2 The notice filed below met all of the technical requirements of this statute. The notice was filed in the office of the recorder of deeds in the county where Lanahan's real estate is located; it was signed by the Taylors' attorney and it set forth the title of the cause, the parties to it, the court where it was brought and the description of Lanahan's real estate. Further, the proceeding named in the notice was a suit seeking equitable relief since the Taylors' complaint sought an injunction prohibiting future use of the roadway by Lanahan. Consequently, the instant notice may be said to be unauthorized under the statute only if the suit named therein was not a suit "affecting or involving" the real property of defendant Lanahan. After considering the record, we find that the instant suit does affect the defendant's property, and consequently, the judgment of the trial court quashing the lis pendens notice must be reversed.
As has already been mentioned, Lanahan asserted as a defense to the instant trespass action that his use of the roadway was pursuant to an easement by prescription. If such an easement exists here, it would be an easement appurtenant to the land described in the lis pendens notice rather than merely a personal right in favor of defendant Lanahan.
3-6 An easement is a right or privilege in the real estate of another, and when exercised in connection with occupancy of other land, it is considered to be appurtenant thereto. (Beloit Foundry Co. v. Ryan (1963), 28 Ill.2d 379, 192 N.E.2d 384.) Generally, an easement is considered appurtenant when one terminus is on the land of the party claiming it; however, the only essential element is that it inhere in or concern the land of that party. (Allendorf v. Daily (1955), 6 Ill.2d 577, 129 N.E.2d 673.) In this case, Lanahan's land adjoins the property of the Taylors, and the roadway crossing it, in which Lanahan claims an easement, also adjoins his property and has one terminus on it. In addition, Lanahan's use of the roadway as a means of ingress and egress to his property has surely been one made in connection with the occupancy of his land. These circumstances demonstrate that what is in question here is an easement appurtenant, an incorporeal right attaching to Lanahan's property. Since an easement appurtenant is a right which runs with the land and may be transferred with it (Traylor v. Parkinson (1934), 355 Ill. 476, 189 N.E. 307; see also Beloit Foundry Co. v. Ryan) and the trial court will necessarily have to decide whether such an easement is attached to Lanahan's property in order to determine what judgment must be entered in the trespass action, that action is in fact a "suit seeking equitable relief, affecting or involving [the] real property" described in the notice.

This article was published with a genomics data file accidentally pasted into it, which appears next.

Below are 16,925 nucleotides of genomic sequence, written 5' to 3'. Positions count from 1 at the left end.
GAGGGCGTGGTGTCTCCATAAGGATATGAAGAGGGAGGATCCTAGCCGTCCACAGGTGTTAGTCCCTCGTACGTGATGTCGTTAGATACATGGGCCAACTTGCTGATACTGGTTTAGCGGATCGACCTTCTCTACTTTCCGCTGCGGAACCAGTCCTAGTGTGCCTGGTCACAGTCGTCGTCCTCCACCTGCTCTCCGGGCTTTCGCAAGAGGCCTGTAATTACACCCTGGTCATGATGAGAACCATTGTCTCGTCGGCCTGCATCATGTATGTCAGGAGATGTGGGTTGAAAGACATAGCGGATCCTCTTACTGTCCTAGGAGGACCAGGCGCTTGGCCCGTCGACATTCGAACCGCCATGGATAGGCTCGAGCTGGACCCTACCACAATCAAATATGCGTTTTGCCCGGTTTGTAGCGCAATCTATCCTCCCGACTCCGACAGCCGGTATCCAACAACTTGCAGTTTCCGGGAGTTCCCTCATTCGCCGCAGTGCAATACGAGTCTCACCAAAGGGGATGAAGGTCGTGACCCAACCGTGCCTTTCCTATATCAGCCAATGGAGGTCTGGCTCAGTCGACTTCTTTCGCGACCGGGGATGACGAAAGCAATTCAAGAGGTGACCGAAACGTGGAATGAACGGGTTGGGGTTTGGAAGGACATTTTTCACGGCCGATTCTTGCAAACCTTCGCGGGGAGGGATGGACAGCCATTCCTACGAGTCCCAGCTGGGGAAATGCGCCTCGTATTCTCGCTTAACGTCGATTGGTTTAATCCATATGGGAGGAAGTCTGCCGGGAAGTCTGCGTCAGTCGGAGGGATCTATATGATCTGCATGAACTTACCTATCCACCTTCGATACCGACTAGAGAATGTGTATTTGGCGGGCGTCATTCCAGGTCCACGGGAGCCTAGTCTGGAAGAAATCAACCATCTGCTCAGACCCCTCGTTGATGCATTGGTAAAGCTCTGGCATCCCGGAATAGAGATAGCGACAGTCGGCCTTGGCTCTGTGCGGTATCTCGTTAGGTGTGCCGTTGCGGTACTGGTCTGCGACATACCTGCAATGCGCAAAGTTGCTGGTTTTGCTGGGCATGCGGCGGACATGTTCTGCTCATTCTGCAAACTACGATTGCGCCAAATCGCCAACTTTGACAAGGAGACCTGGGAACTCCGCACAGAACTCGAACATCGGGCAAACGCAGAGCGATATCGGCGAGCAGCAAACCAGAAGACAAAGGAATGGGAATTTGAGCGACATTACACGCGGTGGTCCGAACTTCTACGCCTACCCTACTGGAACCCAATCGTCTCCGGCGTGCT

For the foregoing reasons, we reverse the order of the circuit court of Madison County granting the motion to quash the instant lis pendens notice.
KUNCE and KASSERMAN, JJ., concur.